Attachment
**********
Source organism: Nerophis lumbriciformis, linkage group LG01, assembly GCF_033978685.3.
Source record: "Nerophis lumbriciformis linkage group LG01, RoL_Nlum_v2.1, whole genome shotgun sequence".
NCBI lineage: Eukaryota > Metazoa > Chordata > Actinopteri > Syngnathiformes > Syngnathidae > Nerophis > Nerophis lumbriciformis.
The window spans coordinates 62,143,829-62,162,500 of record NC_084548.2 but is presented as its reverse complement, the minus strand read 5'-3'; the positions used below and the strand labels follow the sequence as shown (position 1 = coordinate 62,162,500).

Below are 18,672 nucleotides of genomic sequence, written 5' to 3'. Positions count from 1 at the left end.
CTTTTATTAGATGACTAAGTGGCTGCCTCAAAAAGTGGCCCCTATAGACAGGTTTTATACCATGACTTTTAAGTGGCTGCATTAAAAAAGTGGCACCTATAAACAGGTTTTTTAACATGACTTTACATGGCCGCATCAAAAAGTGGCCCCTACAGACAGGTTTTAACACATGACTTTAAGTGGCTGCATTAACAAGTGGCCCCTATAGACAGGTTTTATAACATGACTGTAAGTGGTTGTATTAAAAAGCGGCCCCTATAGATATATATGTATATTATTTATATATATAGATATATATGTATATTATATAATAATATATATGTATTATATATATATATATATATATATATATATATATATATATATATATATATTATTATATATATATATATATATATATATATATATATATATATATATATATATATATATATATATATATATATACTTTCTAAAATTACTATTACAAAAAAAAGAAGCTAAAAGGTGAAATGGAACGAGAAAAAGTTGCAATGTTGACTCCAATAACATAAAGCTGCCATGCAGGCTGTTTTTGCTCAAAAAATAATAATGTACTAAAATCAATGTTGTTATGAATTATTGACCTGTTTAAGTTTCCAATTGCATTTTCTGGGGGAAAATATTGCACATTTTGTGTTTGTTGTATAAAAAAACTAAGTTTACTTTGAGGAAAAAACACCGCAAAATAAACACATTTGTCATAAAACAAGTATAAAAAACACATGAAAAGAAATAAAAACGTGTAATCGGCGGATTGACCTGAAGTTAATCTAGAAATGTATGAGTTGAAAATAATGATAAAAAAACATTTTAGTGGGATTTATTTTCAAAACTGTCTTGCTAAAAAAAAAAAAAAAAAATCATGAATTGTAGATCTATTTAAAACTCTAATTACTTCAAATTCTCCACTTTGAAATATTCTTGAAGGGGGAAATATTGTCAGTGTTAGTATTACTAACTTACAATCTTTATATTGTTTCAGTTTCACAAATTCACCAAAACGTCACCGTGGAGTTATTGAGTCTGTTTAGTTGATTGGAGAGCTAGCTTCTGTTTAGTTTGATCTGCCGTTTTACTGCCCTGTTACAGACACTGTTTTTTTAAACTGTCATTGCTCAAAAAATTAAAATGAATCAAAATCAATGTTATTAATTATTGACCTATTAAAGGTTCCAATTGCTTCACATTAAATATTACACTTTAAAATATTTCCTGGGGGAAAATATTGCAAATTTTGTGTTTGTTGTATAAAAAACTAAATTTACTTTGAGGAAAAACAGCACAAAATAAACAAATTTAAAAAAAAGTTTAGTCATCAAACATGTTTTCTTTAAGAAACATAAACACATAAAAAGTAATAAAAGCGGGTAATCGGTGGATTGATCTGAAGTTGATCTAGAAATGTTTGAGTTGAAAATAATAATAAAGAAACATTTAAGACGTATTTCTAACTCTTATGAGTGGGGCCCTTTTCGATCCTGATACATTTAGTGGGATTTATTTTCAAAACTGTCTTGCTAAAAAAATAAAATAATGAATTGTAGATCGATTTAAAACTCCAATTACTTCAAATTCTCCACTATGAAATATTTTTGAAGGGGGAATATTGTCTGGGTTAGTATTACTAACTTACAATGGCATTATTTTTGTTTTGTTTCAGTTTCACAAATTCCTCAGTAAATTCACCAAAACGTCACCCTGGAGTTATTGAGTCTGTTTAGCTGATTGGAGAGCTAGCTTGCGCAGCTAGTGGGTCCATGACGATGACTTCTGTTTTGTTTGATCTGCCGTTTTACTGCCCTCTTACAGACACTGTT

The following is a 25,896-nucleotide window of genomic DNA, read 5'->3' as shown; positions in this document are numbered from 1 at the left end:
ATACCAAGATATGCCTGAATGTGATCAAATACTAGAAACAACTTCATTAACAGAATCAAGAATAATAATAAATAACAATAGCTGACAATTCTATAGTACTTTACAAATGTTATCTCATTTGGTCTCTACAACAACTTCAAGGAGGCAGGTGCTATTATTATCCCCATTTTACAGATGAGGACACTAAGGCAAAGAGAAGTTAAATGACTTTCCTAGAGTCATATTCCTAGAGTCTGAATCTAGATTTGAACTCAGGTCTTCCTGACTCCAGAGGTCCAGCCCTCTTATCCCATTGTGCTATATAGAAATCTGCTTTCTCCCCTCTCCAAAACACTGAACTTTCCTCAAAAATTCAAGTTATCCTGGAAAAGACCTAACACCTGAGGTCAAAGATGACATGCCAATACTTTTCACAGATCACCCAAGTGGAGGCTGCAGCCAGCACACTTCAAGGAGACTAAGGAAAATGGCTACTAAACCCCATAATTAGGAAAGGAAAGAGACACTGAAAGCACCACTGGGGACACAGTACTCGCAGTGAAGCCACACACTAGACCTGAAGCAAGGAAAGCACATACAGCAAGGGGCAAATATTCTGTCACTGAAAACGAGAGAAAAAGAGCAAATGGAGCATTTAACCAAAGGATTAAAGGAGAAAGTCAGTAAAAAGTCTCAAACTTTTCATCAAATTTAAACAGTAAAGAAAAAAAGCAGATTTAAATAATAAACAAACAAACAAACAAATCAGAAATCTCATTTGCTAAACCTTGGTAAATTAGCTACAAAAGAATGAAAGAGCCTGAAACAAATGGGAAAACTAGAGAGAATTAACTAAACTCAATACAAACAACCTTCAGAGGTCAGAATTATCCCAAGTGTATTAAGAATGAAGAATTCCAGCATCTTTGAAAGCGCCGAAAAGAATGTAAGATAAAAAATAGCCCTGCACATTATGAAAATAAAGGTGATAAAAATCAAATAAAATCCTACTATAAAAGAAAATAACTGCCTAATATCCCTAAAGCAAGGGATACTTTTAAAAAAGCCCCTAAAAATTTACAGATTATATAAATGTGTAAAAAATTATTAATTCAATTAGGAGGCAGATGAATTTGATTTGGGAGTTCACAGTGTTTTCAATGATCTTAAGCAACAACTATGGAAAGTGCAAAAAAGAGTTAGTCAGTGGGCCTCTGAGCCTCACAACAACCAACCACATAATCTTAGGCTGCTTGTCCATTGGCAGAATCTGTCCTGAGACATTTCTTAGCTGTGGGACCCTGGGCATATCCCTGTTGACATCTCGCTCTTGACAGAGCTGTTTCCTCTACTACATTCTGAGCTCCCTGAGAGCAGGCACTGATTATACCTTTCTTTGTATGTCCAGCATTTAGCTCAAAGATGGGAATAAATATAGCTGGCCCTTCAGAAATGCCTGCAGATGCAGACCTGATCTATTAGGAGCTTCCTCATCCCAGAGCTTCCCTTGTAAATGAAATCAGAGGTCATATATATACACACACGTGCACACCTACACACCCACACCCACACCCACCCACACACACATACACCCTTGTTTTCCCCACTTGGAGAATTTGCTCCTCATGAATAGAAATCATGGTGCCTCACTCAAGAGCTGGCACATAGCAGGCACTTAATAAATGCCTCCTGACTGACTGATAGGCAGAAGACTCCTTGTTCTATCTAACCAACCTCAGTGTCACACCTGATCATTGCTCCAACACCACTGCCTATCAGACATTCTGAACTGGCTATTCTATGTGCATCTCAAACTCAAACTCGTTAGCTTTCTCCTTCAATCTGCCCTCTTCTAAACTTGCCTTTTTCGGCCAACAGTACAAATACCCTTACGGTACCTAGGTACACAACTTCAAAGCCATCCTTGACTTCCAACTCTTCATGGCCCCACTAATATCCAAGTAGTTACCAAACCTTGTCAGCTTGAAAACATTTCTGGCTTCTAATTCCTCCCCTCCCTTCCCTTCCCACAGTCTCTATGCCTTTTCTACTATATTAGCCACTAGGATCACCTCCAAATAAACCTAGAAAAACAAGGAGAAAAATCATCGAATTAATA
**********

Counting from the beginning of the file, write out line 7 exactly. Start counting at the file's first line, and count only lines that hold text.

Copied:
The following is a 25,896-nucleotide window of genomic DNA, read 5'->3' as shown; positions in this document are numbered from 1 at the left end: